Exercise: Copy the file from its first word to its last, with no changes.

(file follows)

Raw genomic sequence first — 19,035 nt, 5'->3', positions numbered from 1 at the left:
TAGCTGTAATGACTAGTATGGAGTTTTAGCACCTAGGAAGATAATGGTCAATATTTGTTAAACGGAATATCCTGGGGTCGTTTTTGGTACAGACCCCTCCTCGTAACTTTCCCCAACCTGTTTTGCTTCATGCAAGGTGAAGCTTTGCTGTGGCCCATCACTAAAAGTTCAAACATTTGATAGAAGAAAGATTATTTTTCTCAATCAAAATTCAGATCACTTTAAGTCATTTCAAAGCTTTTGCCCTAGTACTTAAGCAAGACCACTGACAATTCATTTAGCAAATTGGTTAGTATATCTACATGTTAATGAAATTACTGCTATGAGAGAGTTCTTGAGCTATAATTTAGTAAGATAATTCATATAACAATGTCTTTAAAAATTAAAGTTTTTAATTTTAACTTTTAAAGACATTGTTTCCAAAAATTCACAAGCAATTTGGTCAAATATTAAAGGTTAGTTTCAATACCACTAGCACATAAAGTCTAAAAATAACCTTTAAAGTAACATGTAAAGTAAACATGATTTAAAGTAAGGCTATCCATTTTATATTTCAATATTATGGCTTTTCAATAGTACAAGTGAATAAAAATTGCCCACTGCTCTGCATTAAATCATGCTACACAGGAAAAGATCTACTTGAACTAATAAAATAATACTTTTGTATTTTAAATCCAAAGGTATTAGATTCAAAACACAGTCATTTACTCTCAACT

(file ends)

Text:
Raw genomic sequence first — 19,035 nt, 5'->3', positions numbered from 1 at the left:
TAGCTGTAATGACTAGTATGGAGTTTTAGCACCTAGGAAGATAATGGTCAATATTTGTTAAACGGAATATCCTGGGGTCGTTTTTGGTACAGACCCCTCCTCGTAACTTTCCCCAACCTGTTTTGCTTCATGCAAGGTGAAGCTTTGCTGTGGCCCATCACTAAAAGTTCAAACATTTGATAGAAGAAAGATTATTTTTCTCAATCAAAATTCAGATCACTTTAAGTCATTTCAAAGCTTTTGCCCTAGTACTTAAGCAAGACCACTGACAATTCATTTAGCAAATTGGTTAGTATATCTACATGTTAATGAAATTACTGCTATGAGAGAGTTCTTGAGCTATAATTTAGTAAGATAATTCATATAACAATGTCTTTAAAAATTAAAGTTTTTAATTTTAACTTTTAAAGACATTGTTTCCAAAAATTCACAAGCAATTTGGTCAAATATTAAAGGTTAGTTTCAATACCACTAGCACATAAAGTCTAAAAATAACCTTTAAAGTAACATGTAAAGTAAACATGATTTAAAGTAAGGCTATCCATTTTATATTTCAATATTATGGCTTTTCAATAGTACAAGTGAATAAAAATTGCCCACTGCTCTGCATTAAATCATGCTACACAGGAAAAGATCTACTTGAACTAATAAAATAATACTTTTGTATTTTAAATCCAAAGGTATTAGATTCAAAACACAGTCATTTACTCTCAACT